From Gujarat Kite Industry to MUDRA bank: Focus on developing small and micro businesses

Indian economy is unique in many ways. One of its   major features is the dominant role played by the non- corporate sector, comprising of millions of micro, small and medium enterprises. The non-corporate sector plays the most crucial role in the economy, contributing the largest share to the GDP and more than 90 per cent of employment.   

The 67th round of National Sample Survey carried out during July 2010- June 2011 reveal that there were 5.77 crore unincorporated non-agricultural enterprises (excluding construction) employing 10.8 crore workers.  85% of them were Own Account Enterprises, promoted and run by the owners themselves.

Of the total number of enterprises functioning in the country, about 54 % are located in rural areas. 62% of the enterprises are owned by persons belonging to the Scheduled Tribes, Scheduled Castes and the Other Backward Castes. This proportion was more in the rural areas (69%) and in own enterprises (65%).

The Fourth All India Census of Micro, Small and Medium Enterprises for 2006-07 reveals that 95% of the units are micro enterprises in the MSME sector. Micro and small enterprises provide 95% of the total employment, with most of them having no access to external finance.

The MSME sector has consistently registered a higher growth rate than the overall growth of the industrial sector during the previous decade. The smaller enterprises employ lesser capital, use least resources, but provide more benefits to the economy.

The promoters of small businesses come from less privileged backgrounds. They struggle a lot to mobilize whatever little funds they could through their families and personal networks.  They continue in their business despite all odds and in spite of lack of support from the authorities.

 Studies show that they do not have much educational backgrounds. In fact a significant proportion of them are either illiterates or have studied only up to the primary levels. Besides, they do not have access to financial assistance from the organized system. Only four per cent of the banking finance goes to the smaller businesses.

The academic institutions and policy making circles continue to be obsessed with the western theories. Indian economy is being viewed only from the approaches. There is very little understanding of the functioning of the non-corporate sector and small businesses.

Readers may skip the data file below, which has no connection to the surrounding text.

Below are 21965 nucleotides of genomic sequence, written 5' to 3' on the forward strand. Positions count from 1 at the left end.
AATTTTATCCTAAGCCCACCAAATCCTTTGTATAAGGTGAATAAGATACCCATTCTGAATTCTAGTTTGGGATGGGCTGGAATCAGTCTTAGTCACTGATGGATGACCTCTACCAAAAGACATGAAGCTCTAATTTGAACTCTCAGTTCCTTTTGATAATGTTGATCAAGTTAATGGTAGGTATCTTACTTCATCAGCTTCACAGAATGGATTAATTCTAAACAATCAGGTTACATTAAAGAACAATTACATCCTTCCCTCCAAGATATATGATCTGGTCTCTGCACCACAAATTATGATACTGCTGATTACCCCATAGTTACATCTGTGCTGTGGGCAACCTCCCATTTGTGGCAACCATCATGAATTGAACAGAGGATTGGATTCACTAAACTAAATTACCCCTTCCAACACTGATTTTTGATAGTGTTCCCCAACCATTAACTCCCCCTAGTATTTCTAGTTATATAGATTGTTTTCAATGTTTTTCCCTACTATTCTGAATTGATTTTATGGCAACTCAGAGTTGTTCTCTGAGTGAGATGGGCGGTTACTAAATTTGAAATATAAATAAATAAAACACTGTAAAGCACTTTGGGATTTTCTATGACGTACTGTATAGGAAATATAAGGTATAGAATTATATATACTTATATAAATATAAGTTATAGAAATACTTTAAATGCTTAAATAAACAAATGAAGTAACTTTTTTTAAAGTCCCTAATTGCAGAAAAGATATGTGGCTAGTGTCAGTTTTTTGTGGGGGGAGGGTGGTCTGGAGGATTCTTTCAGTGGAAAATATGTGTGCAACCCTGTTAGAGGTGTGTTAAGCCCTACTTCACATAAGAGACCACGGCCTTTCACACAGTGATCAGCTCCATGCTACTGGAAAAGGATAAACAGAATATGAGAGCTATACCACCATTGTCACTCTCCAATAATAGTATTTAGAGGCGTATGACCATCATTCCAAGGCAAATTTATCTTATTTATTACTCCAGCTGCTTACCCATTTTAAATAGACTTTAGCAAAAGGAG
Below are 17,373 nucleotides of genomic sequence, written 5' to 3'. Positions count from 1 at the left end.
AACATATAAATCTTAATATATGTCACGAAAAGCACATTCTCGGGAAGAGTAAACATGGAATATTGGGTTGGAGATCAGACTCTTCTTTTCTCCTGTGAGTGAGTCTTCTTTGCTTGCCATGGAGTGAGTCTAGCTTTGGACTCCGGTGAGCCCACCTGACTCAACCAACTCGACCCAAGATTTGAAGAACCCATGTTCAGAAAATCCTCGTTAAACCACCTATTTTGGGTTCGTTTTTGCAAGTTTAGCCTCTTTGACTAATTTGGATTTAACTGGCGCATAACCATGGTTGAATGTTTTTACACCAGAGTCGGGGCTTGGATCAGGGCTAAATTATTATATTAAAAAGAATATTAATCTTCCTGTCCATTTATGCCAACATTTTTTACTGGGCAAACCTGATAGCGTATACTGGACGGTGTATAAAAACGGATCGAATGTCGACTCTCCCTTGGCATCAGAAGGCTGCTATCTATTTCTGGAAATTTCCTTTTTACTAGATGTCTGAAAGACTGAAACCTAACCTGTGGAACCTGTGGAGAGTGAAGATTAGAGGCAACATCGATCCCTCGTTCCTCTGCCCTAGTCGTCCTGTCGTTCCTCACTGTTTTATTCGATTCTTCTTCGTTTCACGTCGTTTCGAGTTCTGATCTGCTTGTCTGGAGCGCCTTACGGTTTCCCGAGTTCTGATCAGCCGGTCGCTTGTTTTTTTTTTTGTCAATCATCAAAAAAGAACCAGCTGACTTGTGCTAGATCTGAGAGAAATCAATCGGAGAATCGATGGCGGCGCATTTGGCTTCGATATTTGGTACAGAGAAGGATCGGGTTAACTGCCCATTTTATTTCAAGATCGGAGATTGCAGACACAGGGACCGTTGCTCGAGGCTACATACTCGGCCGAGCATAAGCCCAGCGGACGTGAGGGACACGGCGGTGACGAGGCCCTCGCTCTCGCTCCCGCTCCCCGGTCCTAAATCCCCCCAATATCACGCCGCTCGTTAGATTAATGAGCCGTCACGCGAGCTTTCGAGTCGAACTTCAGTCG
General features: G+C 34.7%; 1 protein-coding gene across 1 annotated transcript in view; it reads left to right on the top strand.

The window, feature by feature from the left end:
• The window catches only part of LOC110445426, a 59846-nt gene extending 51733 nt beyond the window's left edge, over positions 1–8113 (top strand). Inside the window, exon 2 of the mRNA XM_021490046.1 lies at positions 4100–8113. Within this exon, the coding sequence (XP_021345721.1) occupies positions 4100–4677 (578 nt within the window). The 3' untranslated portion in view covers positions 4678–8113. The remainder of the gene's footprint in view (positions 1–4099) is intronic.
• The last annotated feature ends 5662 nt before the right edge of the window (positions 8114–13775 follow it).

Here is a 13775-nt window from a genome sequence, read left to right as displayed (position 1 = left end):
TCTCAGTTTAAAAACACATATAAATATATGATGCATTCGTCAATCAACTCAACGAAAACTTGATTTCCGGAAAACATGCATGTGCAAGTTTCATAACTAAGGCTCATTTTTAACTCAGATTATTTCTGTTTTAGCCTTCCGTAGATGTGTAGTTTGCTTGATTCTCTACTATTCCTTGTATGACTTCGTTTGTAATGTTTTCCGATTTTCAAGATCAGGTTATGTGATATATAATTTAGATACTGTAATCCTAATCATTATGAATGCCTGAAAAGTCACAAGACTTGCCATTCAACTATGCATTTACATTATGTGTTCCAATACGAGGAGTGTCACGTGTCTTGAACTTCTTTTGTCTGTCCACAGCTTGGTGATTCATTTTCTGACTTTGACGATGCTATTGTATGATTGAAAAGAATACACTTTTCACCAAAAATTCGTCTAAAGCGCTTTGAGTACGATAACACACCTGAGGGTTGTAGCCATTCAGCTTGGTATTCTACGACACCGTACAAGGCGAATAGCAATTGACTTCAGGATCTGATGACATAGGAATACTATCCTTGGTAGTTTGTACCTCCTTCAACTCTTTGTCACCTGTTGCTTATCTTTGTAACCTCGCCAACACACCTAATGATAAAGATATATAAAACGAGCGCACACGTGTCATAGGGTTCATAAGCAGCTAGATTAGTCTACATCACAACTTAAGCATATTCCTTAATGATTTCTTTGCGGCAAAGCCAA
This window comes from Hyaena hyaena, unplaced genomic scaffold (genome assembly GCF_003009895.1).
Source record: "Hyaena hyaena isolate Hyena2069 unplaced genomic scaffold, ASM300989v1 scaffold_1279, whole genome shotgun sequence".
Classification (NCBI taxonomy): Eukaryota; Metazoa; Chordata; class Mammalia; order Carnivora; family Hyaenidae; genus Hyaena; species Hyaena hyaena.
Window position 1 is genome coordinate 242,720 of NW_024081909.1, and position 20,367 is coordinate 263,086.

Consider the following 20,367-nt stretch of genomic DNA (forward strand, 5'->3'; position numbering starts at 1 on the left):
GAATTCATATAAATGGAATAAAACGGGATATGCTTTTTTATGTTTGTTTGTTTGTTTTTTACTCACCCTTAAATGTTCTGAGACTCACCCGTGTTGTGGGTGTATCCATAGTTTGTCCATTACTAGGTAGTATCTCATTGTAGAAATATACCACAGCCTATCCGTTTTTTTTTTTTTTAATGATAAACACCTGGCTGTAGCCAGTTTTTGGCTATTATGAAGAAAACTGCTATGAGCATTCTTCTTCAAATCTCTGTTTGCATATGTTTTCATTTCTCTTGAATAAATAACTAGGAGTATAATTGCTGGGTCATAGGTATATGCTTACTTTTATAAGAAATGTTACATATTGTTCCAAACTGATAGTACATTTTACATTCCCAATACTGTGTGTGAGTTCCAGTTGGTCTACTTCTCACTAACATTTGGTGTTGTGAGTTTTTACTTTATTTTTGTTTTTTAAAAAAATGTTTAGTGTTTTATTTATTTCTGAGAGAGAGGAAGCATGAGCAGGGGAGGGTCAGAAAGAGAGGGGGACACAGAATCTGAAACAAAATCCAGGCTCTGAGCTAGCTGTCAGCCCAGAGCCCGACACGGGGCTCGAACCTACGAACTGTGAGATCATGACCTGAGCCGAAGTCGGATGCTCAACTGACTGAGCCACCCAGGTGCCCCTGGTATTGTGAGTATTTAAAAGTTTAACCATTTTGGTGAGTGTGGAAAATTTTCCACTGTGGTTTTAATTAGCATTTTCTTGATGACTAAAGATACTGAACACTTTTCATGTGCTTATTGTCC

The neta-babu raj curtailed the growth of entrepreneurship during the earlier decades after independence. The later periods concentrated mainly on the organized and the corporate sectors, without giving the attention that the smaller businesses deserved.

There has not been adequate efforts to understand the functioning of the non-corporate sector and smaller businesses. As a result there is no proper understanding of the ground realities at the policy making levels. Hence the growth of the non-corporate sector and small business suffer. In the process, the entrepreneurship at the lower levels has not progressed beyond certain levels.

In this respect, the special initiative taken by the Gujarat Government to encourage the growth of kite industry during 2003- 04 deserves a special mention. At that time the state Government under the leadership of Shri.Narendra Modi was taking concerted efforts to develop the various sectors of the economy in a systematic way.

The Gujarat Government invited a team of academicians and professionals in Tamil Nadu who were involved in studying the much neglected non-corporate sector, clusters and the small businesses and asked them to study the kite industry to improve its prospects. It was the first invitation for the team from a Government. More important was the realization by the Chief Minister that a small business activity such as kite making has the potential to grow further.

A report was made after studying the industry, visiting different kite making centres and meeting with various stake holders. Subsequently a work shop was organized in which all the stakeholders of the kite industry, experts, senior officials of the banks and financial institutions, officials and the Ministers of the Government took part actively. Later a concept note on the kite industry and the International Kite Festival, 2014 was prepared and circulated to all concerned.

The team submitted the findings of the study detailing different issues and problems, along with the suggestions for the development of the industry. It is important to note that kite making in Gujarat is dominated by women, with people from the Muslim community playing a major role. The Chief Minister acted fast on the findings of the study and took immediate steps to help the entrepreneurs and develop the industry.